Items of Interest:
David Herszenhorn / NY Times:
Dodd Says Auto Bailout Lacks Votes in Senate -- Senator Christopher J. Dodd raised doubts about efforts to aid automobile manufacturers during a lame-duck session...
Dan Calabrese / RealClearMarkets:
Good for GM, Bad for America - Michigan’s self-destructive economic practices have sent ripples of fiscal poison all across the nation in the form of supplier contracts, dealership agreements and financing agreements by, for and with General Motors, Ford and Chrysler....
The Missed Issue in GM Bailout Versus Bankruptcy Debate
Micheline Maynard / NY Times:
G.M.’s Troubles Stir Question of Bankruptcy vs. a Bailout
Felix Salmon / Portfolio.com:
Reasons to Bail Out GM
Dems Muster Votes For Big Three Bailout — Congressional Democrats are marshaling support for a rescue package to pump $25 billion in emergency loans to U.S. automakers in exchange for a government ownership stake in Detroit's car companies.
Democrats hunt for support for auto industry bailout — Congressional Democrats pushed forward Thursday with a rescue package to pump $25 billion in new emergency loans into U.S. automakers, ...
Senators, Bankers Clash Over Bailout Fund — While the Bush administration shifts course on its $700 billion rescue plan, Congress is examining whether even bigger changes should be made in the program in light of the deteriorating economy and soaring mortgage foreclosures.
U.S. senator says bailout of automakers lacks votes in Senate — Senator Christopher Dodd raised doubts about efforts to aid U.S. automobile manufacturers during a lame-duck session.
Auto CEOs called to testify before Senate next week — WASHINGTON -- Senate Banking Committee Chairman Chris Dodd said Thursday he plans to call Detroit's Big Three CEOs to testify next week on a proposal to immediately grant automakers $25 billion in emergency financing to fund operations...
How AIG Got Uncle Sam Over a Barrel - JUST how concerned should American taxpayers be about American International Group (AIG), the insurance company brought to its knees by its escapades in the credit-derivatives market? On November 10th a revised rescue package was announced, comprising $153 billion of capital injections and loans. That is the largest bail-out for any firm, anywhere, during the crisis. Is the government being, as AIG’s new chairman says, “very, very smart”, or has it been taken for one of the most expensive rides in corporate history?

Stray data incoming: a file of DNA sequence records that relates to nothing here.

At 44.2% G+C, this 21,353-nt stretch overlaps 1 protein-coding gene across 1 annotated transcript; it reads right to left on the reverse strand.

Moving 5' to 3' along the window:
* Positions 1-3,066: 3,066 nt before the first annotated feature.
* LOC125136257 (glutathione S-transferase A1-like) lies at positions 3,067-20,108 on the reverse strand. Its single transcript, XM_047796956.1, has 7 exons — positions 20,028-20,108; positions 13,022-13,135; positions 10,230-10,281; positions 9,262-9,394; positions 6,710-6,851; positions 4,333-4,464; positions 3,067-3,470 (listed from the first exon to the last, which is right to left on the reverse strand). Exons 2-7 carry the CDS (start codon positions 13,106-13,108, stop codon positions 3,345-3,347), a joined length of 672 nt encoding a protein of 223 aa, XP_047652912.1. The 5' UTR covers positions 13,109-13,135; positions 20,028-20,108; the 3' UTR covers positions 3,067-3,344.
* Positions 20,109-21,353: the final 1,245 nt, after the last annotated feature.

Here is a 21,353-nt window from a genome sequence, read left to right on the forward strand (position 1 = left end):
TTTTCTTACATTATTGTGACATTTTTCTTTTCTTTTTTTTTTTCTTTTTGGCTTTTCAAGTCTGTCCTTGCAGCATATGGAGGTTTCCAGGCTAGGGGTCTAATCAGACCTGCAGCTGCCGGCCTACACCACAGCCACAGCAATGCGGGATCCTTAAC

Even on September 16th, when the state first intervened, AIG was a controversial candidate for assistance. Its insurance businesses are ring-fenced by local regulators and individually capitalised, precisely so they can survive a collapse of the holding company. A bankruptcy was avoided only because of the size of the holding company’s book of toxic credit derivatives, which senior executives barely understood. These left AIG so intertwined with other financial firms that its failure was judged by the Federal Reserve and Treasury to endanger the financial system...
John Berry / Bloomberg:
AIG Rescue Avoids Repeat of Lehman Debacle
GSE chief says mortgage aid plan should be model -- U.S. mortgage finance companies should soon adopt a foreclosure prevention plan developed by Fannie Mae (FNM.P) and Freddie Mac (FRE.P) to ease loan terms for troubled borrowers, the companies' overseer said on Thursday.
"I have talked to servicers in the last couple of days. They are telling me that it is important that this standard was set because it gives them a lot more cover and they are going to be more aggressive in modifying loans," said James Lockhart, director of the Federal Housing Finance Agency.
On Tuesday, Lockhart said Fannie Mae and Freddie Mac will cut monthly payments for delinquent borrowers to a point where their payments do not exceed 38 percent of their income....
Bypass the Depression and Head Straight for 1907 --
“On Oct. 17, 1907, panic began to spread on Wall Street after two men tried to corner the copper market. In the months preceding the panic, the stock market was shaky at best; banks and securities firms were contending with major liquidity problems. By mid-October, Wall Street was paralyzed; for days, there were runs on several large banks. Millions of dollars were withdrawn, and banks closed their doors."Sound familiar? The above passage is from an article on the NPRs website titled "Lesson's From Wall Street's Panic of 1907." 101 years later, the US economy finds itself in an eerily similar situation...
- Housing Half Measures Have To Stop - Editorial, New York Times
- Wall Street Has That 1929 Feeling - David Weidner, MarketWatch
- Nouriel Roubini and the Folly of Fiscal Stimulus - John Tamny, RCM
- The Worst of This Is Still Not Behind Us - Nouriel Roubini, Forbes
- Obama Must Act Quickly With Stimulus - Peter Morici, Baltimore Sun
- Here's How To Get The Economy out of The Ditch - Knowledge@Wharton
- Save The Emerging Markets - Dani Rodrik, Project Syndicate
- What the G-20 Should Do Next Week - B. Eichengreen & R. Baldwin, VoxEU
- Macroeconomic Policy Is Essential To Stability - Jean-Claude Trichet, FT
- We Don't Want Another Bretton Woods - Irwin Stelzer, Daily Telegraph